How to Avoid Common Travel-Related Illnesses and Injuries

If you’re travelling for business, getting sick is one of the worst possible outcomes of your trip. Business travellers have always been at risk for experiencing a medical emergency while in a foreign country. This has become abundantly clear over the past few months. With increased efforts to contain Coronavirus Disease (COVID-19), business travel has slowed outside of China and Asia.

The severe acute respiratory syndrome (SARS)-like disease has highlighted, once again, the importance of business travellers maintaining their health while on the road. Given how easy it is to catch a cold while cooped up in an aeroplane for hours at a time, that’s easier said than done. To avoid contracting common travel-related infections, we advise that you take the following precautions.

Get your house in order

Preventing diseases spread by travel starts long before you even leave for the airport. You can protect yourself from getting sick on a plane, bus, or train by making sure your immune system is in good shape before you leave. The last few hours before a trip are always the most nerve-wracking. But if you make it a point to work out frequently, get plenty of shut-eye, and eat sensibly, you should be in fine shape for your trip.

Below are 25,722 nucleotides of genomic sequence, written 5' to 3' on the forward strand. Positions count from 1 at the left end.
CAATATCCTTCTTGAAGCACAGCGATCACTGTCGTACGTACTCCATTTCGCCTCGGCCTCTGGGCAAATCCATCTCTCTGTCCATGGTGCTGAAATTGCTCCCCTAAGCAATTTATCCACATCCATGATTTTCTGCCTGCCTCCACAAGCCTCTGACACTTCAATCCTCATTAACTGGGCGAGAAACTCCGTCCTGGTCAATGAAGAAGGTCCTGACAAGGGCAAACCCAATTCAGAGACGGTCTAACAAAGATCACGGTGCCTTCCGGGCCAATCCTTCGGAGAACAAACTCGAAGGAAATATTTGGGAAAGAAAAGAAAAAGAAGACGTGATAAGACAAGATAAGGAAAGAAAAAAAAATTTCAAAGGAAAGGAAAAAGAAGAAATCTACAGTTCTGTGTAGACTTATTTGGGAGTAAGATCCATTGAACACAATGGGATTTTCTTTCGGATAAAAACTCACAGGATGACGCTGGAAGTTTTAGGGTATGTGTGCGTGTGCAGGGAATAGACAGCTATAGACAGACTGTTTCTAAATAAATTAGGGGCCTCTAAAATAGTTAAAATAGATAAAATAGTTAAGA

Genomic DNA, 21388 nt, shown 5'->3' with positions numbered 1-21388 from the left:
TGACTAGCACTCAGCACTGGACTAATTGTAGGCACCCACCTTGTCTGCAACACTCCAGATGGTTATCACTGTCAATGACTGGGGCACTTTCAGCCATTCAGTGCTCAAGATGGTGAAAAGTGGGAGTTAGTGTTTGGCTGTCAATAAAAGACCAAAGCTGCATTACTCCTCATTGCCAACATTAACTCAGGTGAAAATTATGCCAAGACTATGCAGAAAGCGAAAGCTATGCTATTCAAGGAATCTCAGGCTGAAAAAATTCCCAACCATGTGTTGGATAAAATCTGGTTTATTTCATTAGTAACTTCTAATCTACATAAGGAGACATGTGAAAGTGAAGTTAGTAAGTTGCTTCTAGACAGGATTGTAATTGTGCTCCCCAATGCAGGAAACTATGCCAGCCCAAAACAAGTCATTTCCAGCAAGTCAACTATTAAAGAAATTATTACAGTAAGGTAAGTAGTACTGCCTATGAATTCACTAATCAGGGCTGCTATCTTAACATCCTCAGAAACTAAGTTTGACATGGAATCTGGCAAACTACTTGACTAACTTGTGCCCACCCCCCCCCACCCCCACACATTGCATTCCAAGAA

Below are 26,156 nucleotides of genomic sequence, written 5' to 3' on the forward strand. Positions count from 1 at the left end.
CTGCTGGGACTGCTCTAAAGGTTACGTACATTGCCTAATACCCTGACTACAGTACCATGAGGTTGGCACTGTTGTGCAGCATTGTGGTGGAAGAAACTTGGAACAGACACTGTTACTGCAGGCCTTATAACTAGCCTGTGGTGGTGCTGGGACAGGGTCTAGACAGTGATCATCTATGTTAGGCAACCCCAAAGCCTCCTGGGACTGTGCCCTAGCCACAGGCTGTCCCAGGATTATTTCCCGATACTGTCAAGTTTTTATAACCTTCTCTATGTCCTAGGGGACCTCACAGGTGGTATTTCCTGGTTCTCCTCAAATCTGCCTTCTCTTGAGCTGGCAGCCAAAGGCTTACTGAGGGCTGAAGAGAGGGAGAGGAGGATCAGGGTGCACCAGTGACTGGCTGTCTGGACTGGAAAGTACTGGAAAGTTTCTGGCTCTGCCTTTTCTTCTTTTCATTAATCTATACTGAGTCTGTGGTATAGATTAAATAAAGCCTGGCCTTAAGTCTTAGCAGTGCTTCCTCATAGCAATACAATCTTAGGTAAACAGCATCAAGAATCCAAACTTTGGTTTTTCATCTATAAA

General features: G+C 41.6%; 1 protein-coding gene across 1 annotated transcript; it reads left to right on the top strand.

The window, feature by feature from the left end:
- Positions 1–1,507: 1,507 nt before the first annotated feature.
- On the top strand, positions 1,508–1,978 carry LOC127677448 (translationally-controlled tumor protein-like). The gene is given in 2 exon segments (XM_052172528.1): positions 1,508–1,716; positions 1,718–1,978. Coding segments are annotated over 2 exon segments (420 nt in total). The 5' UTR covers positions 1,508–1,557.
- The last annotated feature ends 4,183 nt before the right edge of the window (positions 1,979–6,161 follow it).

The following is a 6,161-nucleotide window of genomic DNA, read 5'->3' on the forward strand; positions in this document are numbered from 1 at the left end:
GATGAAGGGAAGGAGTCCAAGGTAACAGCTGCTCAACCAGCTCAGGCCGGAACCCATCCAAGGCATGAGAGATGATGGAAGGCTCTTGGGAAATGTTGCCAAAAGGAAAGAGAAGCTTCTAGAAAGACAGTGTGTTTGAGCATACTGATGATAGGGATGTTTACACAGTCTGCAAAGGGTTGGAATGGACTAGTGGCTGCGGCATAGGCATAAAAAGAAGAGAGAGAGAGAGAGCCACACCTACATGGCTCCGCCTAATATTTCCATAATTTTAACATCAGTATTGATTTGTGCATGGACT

Consult your physician about the best way to move forward and safeguard yourself if you have any health concerns or doubts. If you’re thinking about taking any kind of medication, including vitamins, you should make sure you don’t have any allergies to those substances. Travel with Delta Airlines and discover the healthy flight ever.

Be wary of the water you consume

Montezuma’s Revenge is so named for good reason. The COVID-19 epidemic has shifted the focus entirely to respiratory illnesses. The World Health Organisation (WHO) estimates that 20%-50% of travellers (roughly 10 million people) get sick every year due to foodborne or waterborne illnesses like travellers’ diarrhoea (TD). Ingestion of the organisms responsible for TD causes the aforementioned symptoms. These organisms are typically reported from countries with lower hygiene standards, but they are not limited to those regions. The takeaway from this is obvious. If you’re not sure, drink bottled water.

Never eat anything from an unknown source

For the same reasons stated above, those with a weak stomach should stay away from street food and other foods prepared in questionable environments. Eating food that has not been properly cooked can cause illness from pathogens like Salmonella and E. coli. Choose something that you know will be cooked or fried thoroughly if you must eat food from the street or a restaurant. Fresh seafood and unpasteurized milk and cheeses are two examples of foods to avoid.

Utilise preventative drugs